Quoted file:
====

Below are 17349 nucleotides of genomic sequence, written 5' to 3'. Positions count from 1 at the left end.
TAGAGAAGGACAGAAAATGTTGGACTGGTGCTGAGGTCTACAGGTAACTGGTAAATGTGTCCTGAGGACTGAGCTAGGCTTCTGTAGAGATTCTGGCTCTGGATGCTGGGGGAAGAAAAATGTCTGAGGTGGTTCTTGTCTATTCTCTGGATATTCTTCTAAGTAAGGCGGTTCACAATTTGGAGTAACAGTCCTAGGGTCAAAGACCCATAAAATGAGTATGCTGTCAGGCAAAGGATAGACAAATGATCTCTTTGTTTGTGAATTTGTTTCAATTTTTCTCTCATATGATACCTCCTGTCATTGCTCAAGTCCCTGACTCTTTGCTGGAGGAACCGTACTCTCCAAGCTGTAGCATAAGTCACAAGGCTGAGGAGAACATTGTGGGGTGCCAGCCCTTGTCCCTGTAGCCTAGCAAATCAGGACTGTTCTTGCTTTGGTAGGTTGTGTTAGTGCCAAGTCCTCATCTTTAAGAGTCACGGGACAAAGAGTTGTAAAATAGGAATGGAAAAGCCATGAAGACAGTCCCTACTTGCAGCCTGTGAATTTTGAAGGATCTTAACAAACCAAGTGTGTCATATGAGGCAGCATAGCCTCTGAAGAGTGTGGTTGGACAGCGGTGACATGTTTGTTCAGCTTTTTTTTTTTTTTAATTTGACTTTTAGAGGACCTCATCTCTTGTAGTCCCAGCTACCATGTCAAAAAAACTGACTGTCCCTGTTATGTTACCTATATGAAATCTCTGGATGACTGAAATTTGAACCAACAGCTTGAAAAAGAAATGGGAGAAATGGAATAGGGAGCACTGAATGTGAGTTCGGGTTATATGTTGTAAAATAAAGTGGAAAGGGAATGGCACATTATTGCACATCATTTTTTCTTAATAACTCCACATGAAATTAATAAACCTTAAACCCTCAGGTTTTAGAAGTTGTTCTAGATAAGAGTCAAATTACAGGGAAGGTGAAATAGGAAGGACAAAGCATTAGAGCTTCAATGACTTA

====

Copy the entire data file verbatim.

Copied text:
Below are 17349 nucleotides of genomic sequence, written 5' to 3'. Positions count from 1 at the left end.
TAGAGAAGGACAGAAAATGTTGGACTGGTGCTGAGGTCTACAGGTAACTGGTAAATGTGTCCTGAGGACTGAGCTAGGCTTCTGTAGAGATTCTGGCTCTGGATGCTGGGGGAAGAAAAATGTCTGAGGTGGTTCTTGTCTATTCTCTGGATATTCTTCTAAGTAAGGCGGTTCACAATTTGGAGTAACAGTCCTAGGGTCAAAGACCCATAAAATGAGTATGCTGTCAGGCAAAGGATAGACAAATGATCTCTTTGTTTGTGAATTTGTTTCAATTTTTCTCTCATATGATACCTCCTGTCATTGCTCAAGTCCCTGACTCTTTGCTGGAGGAACCGTACTCTCCAAGCTGTAGCATAAGTCACAAGGCTGAGGAGAACATTGTGGGGTGCCAGCCCTTGTCCCTGTAGCCTAGCAAATCAGGACTGTTCTTGCTTTGGTAGGTTGTGTTAGTGCCAAGTCCTCATCTTTAAGAGTCACGGGACAAAGAGTTGTAAAATAGGAATGGAAAAGCCATGAAGACAGTCCCTACTTGCAGCCTGTGAATTTTGAAGGATCTTAACAAACCAAGTGTGTCATATGAGGCAGCATAGCCTCTGAAGAGTGTGGTTGGACAGCGGTGACATGTTTGTTCAGCTTTTTTTTTTTTTTAATTTGACTTTTAGAGGACCTCATCTCTTGTAGTCCCAGCTACCATGTCAAAAAAACTGACTGTCCCTGTTATGTTACCTATATGAAATCTCTGGATGACTGAAATTTGAACCAACAGCTTGAAAAAGAAATGGGAGAAATGGAATAGGGAGCACTGAATGTGAGTTCGGGTTATATGTTGTAAAATAAAGTGGAAAGGGAATGGCACATTATTGCACATCATTTTTTCTTAATAACTCCACATGAAATTAATAAACCTTAAACCCTCAGGTTTTAGAAGTTGTTCTAGATAAGAGTCAAATTACAGGGAAGGTGAAATAGGAAGGACAAAGCATTAGAGCTTCAATGACTTA